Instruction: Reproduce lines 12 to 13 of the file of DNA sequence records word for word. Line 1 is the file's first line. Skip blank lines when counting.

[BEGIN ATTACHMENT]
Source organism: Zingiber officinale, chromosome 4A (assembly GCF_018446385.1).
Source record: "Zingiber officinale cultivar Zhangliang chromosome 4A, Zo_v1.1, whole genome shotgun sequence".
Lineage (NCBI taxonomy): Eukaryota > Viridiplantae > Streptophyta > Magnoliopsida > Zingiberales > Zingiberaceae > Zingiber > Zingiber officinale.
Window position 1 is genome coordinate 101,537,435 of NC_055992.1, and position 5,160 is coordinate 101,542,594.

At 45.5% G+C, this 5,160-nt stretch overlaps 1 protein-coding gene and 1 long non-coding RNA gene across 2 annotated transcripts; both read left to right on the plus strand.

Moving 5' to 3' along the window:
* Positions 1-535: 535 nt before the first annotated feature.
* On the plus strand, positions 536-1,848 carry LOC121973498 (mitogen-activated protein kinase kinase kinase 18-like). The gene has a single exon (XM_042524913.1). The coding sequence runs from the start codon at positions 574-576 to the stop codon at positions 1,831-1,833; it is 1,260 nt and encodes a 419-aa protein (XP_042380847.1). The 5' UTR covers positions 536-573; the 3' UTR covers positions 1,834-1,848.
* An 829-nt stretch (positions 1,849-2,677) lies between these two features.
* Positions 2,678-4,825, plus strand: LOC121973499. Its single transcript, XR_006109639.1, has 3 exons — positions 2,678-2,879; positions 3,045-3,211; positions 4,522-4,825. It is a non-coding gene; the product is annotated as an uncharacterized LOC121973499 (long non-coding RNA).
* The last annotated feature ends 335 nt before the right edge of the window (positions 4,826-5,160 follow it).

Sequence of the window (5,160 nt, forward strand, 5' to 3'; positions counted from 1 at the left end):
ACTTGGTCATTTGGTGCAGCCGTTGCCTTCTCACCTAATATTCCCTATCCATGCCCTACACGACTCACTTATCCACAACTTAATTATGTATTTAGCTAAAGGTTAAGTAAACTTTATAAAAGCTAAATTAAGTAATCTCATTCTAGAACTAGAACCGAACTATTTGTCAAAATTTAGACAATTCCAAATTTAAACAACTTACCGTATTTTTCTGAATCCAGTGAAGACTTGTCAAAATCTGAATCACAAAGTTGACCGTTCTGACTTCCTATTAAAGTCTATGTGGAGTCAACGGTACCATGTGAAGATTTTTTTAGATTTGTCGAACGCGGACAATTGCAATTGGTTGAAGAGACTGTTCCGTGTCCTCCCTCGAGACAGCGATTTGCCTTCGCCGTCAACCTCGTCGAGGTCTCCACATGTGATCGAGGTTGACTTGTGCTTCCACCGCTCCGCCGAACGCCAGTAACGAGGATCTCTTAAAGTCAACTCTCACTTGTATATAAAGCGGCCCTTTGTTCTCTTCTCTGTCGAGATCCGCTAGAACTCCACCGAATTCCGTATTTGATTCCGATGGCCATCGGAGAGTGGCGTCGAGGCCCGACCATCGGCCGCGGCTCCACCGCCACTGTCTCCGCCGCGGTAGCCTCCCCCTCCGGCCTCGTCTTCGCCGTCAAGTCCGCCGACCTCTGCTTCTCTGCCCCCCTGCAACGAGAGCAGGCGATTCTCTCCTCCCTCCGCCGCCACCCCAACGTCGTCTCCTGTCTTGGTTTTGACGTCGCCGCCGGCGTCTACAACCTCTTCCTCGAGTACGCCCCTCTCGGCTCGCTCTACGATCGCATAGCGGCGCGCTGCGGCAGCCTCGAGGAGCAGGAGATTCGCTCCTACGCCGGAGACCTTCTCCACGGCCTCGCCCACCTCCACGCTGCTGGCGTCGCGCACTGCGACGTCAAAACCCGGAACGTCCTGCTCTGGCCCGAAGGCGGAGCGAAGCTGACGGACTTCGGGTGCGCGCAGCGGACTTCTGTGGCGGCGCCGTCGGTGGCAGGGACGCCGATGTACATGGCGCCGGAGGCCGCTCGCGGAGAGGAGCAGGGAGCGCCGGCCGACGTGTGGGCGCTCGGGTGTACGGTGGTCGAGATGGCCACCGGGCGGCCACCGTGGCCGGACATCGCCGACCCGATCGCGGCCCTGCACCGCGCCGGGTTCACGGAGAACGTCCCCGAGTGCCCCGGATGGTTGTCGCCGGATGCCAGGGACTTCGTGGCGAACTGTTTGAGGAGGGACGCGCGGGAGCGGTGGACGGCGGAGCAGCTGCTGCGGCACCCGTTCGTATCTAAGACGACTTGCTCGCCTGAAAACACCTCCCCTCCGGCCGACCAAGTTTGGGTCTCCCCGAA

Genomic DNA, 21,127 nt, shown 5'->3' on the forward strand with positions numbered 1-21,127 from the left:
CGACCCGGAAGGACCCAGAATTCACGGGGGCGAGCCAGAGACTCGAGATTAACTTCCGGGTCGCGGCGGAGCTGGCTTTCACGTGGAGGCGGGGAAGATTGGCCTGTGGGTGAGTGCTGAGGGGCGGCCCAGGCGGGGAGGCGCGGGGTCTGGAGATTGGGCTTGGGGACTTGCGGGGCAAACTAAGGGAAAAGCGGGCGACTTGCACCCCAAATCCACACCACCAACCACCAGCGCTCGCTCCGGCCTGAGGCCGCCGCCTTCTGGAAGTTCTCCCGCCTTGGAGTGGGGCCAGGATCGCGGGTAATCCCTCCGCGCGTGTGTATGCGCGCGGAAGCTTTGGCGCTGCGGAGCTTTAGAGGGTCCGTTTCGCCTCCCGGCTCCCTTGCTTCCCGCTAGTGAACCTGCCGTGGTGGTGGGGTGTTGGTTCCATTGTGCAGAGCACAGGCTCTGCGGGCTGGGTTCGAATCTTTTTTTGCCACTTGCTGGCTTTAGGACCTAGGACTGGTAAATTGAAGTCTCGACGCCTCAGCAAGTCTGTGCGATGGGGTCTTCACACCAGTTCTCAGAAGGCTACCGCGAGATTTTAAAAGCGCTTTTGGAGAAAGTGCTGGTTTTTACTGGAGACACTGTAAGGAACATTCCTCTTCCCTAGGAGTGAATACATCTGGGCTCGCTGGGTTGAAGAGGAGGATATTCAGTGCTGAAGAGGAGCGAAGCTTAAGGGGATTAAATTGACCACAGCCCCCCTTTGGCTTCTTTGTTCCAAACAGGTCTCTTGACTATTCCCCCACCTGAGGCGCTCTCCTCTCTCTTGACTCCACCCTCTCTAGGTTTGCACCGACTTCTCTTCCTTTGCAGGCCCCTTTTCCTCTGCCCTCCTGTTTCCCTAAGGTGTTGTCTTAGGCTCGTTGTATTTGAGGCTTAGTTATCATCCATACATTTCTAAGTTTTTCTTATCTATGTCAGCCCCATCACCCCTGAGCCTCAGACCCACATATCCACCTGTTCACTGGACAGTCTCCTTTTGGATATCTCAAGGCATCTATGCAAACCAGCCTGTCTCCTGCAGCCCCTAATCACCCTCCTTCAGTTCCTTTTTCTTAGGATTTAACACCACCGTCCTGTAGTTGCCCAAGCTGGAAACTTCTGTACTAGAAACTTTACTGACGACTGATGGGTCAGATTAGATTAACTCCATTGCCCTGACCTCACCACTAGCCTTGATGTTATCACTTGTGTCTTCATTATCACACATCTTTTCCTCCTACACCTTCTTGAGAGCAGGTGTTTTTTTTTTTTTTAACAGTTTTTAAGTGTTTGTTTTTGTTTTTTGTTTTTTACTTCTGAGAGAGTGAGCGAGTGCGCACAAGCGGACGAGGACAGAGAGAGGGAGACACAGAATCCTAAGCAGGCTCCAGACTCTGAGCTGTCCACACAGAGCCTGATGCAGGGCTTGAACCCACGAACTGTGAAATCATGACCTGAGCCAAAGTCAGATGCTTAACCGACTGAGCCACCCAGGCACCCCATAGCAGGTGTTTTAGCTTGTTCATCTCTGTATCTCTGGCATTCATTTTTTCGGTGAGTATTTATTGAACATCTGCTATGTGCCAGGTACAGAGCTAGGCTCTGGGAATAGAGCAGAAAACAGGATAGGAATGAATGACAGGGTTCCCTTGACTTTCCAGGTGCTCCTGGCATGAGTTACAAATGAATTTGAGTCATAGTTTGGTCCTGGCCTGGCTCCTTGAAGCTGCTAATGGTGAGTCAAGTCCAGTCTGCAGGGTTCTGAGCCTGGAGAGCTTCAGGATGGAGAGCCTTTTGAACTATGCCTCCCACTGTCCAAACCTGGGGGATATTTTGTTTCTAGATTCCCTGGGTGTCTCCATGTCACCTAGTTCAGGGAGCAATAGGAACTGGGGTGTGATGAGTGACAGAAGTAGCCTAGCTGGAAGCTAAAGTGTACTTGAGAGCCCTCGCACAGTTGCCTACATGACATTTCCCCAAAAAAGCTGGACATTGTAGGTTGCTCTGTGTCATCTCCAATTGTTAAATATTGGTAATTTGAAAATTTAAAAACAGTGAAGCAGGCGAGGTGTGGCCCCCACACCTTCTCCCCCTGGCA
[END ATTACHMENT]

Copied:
Sequence of the window (5,160 nt, forward strand, 5' to 3'; positions counted from 1 at the left end):
ACTTGGTCATTTGGTGCAGCCGTTGCCTTCTCACCTAATATTCCCTATCCATGCCCTACACGACTCACTTATCCACAACTTAATTATGTATTTAGCTAAAGGTTAAGTAAACTTTATAAAAGCTAAATTAAGTAATCTCATTCTAGAACTAGAACCGAACTATTTGTCAAAATTTAGACAATTCCAAATTTAAACAACTTACCGTATTTTTCTGAATCCAGTGAAGACTTGTCAAAATCTGAATCACAAAGTTGACCGTTCTGACTTCCTATTAAAGTCTATGTGGAGTCAACGGTACCATGTGAAGATTTTTTTAGATTTGTCGAACGCGGACAATTGCAATTGGTTGAAGAGACTGTTCCGTGTCCTCCCTCGAGACAGCGATTTGCCTTCGCCGTCAACCTCGTCGAGGTCTCCACATGTGATCGAGGTTGACTTGTGCTTCCACCGCTCCGCCGAACGCCAGTAACGAGGATCTCTTAAAGTCAACTCTCACTTGTATATAAAGCGGCCCTTTGTTCTCTTCTCTGTCGAGATCCGCTAGAACTCCACCGAATTCCGTATTTGATTCCGATGGCCATCGGAGAGTGGCGTCGAGGCCCGACCATCGGCCGCGGCTCCACCGCCACTGTCTCCGCCGCGGTAGCCTCCCCCTCCGGCCTCGTCTTCGCCGTCAAGTCCGCCGACCTCTGCTTCTCTGCCCCCCTGCAACGAGAGCAGGCGATTCTCTCCTCCCTCCGCCGCCACCCCAACGTCGTCTCCTGTCTTGGTTTTGACGTCGCCGCCGGCGTCTACAACCTCTTCCTCGAGTACGCCCCTCTCGGCTCGCTCTACGATCGCATAGCGGCGCGCTGCGGCAGCCTCGAGGAGCAGGAGATTCGCTCCTACGCCGGAGACCTTCTCCACGGCCTCGCCCACCTCCACGCTGCTGGCGTCGCGCACTGCGACGTCAAAACCCGGAACGTCCTGCTCTGGCCCGAAGGCGGAGCGAAGCTGACGGACTTCGGGTGCGCGCAGCGGACTTCTGTGGCGGCGCCGTCGGTGGCAGGGACGCCGATGTACATGGCGCCGGAGGCCGCTCGCGGAGAGGAGCAGGGAGCGCCGGCCGACGTGTGGGCGCTCGGGTGTACGGTGGTCGAGATGGCCACCGGGCGGCCACCGTGGCCGGACATCGCCGACCCGATCGCGGCCCTGCACCGCGCCGGGTTCACGGAGAACGTCCCCGAGTGCCCCGGATGGTTGTCGCCGGATGCCAGGGACTTCGTGGCGAACTGTTTGAGGAGGGACGCGCGGGAGCGGTGGACGGCGGAGCAGCTGCTGCGGCACCCGTTCGTATCTAAGACGACTTGCTCGCCTGAAAACACCTCCCCTCCGGCCGACCAAGTTTGGGTCTCCCCGAA